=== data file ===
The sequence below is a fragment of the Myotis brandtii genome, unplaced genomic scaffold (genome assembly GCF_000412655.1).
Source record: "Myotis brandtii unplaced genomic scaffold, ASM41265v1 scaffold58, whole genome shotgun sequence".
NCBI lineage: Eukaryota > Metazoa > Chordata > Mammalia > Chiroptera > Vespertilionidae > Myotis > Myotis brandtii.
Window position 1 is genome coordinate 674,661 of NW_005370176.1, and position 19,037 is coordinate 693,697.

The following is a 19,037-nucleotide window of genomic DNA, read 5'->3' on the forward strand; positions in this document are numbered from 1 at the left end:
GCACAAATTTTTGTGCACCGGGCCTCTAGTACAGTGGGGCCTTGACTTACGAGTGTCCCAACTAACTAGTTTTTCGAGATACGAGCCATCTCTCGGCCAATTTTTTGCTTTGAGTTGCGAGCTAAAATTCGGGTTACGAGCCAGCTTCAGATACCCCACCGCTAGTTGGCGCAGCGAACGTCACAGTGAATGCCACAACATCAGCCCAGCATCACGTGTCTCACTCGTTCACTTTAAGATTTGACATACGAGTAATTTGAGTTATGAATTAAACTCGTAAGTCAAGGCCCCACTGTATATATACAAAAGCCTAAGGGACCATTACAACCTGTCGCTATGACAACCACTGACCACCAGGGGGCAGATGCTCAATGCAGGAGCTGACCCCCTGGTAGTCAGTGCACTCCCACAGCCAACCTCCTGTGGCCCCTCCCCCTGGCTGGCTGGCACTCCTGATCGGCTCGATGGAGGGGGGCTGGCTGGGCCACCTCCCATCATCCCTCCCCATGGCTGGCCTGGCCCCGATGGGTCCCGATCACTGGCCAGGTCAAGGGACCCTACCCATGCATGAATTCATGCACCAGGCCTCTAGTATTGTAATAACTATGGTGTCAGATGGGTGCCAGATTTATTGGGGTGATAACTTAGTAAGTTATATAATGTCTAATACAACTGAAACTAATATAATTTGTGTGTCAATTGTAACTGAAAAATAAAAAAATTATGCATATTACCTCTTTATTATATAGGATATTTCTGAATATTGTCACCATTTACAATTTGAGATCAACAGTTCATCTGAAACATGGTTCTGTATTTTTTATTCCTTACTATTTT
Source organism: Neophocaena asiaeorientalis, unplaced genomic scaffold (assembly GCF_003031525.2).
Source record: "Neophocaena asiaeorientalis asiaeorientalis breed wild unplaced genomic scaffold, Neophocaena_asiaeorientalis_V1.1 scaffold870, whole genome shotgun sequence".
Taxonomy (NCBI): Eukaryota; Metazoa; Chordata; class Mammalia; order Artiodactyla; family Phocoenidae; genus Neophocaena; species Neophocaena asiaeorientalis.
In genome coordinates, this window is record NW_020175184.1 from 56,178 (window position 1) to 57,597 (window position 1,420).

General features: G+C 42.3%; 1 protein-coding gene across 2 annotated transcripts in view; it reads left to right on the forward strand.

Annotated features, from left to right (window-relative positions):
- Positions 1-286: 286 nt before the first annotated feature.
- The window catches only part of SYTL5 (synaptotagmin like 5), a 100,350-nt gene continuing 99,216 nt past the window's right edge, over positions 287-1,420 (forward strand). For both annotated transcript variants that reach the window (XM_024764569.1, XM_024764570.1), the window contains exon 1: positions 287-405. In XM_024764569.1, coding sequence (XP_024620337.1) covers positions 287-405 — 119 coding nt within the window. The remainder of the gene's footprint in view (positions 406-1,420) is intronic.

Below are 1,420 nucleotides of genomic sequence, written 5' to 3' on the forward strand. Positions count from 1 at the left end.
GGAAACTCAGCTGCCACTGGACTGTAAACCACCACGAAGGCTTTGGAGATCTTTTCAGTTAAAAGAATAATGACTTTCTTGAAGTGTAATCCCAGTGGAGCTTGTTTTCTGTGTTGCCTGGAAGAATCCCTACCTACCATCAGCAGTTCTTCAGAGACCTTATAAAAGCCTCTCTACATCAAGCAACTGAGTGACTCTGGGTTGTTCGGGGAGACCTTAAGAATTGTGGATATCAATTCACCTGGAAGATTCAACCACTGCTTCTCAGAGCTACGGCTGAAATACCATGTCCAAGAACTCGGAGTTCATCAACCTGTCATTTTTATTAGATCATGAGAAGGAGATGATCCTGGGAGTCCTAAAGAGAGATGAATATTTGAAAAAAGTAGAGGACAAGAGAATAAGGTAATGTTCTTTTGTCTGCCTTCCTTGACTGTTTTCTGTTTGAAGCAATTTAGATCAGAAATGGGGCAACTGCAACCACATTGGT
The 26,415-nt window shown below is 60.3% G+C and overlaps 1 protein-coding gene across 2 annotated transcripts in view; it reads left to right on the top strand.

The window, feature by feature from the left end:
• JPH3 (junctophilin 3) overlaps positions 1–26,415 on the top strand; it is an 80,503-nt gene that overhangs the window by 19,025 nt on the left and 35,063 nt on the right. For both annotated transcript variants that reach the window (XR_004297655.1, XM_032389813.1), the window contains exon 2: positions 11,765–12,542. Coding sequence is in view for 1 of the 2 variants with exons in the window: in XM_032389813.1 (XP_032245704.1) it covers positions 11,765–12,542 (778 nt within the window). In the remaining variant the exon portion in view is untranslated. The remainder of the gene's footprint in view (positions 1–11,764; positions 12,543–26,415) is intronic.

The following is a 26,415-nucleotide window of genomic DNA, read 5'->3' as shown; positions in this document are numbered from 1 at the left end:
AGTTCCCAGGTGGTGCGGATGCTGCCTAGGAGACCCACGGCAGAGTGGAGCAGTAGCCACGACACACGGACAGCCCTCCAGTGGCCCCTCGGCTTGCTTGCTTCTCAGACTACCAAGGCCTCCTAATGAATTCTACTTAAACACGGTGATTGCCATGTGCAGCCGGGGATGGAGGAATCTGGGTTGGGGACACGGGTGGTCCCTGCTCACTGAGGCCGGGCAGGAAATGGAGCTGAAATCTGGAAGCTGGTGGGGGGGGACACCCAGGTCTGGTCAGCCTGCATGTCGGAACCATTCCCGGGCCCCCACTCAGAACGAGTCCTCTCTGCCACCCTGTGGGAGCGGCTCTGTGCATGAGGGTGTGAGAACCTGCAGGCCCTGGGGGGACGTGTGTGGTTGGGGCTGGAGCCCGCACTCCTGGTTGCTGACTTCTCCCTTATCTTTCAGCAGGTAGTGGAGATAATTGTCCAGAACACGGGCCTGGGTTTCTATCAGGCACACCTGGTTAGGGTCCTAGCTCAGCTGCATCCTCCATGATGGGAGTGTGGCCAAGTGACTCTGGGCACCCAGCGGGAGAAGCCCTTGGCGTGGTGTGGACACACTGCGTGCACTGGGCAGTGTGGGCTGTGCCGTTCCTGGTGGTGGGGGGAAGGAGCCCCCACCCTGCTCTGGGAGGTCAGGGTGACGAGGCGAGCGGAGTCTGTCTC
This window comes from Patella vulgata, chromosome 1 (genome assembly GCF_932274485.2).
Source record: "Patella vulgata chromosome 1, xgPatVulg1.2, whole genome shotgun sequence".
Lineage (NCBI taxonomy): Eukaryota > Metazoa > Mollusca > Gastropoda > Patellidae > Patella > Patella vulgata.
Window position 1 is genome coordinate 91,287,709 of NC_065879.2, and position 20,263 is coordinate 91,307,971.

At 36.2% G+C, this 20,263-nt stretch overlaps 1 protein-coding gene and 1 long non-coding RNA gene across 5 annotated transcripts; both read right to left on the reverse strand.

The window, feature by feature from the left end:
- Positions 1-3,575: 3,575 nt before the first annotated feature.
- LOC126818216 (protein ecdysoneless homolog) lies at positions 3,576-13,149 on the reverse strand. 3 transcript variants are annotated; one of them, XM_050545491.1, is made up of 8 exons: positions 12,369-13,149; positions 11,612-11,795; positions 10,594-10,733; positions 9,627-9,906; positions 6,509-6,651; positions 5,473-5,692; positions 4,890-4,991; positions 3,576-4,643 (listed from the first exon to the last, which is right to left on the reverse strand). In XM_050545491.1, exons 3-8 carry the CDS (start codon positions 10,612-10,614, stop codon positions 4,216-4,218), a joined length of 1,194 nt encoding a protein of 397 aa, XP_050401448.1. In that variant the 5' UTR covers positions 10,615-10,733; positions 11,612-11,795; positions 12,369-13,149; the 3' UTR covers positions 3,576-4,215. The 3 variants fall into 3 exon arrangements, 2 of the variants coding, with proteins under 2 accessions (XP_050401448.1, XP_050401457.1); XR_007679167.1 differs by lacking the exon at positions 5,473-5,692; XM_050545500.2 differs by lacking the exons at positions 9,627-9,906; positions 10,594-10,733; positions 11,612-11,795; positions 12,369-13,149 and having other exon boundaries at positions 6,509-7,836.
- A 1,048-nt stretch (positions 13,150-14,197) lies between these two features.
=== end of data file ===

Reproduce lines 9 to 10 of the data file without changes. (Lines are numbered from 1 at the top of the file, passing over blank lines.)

Taxonomy (NCBI): Eukaryota; Metazoa; Chordata; class Mammalia; order Artiodactyla; family Phocoenidae; genus Neophocaena; species Neophocaena asiaeorientalis.
In genome coordinates, this window is record NW_020175184.1 from 56,178 (window position 1) to 57,597 (window position 1,420).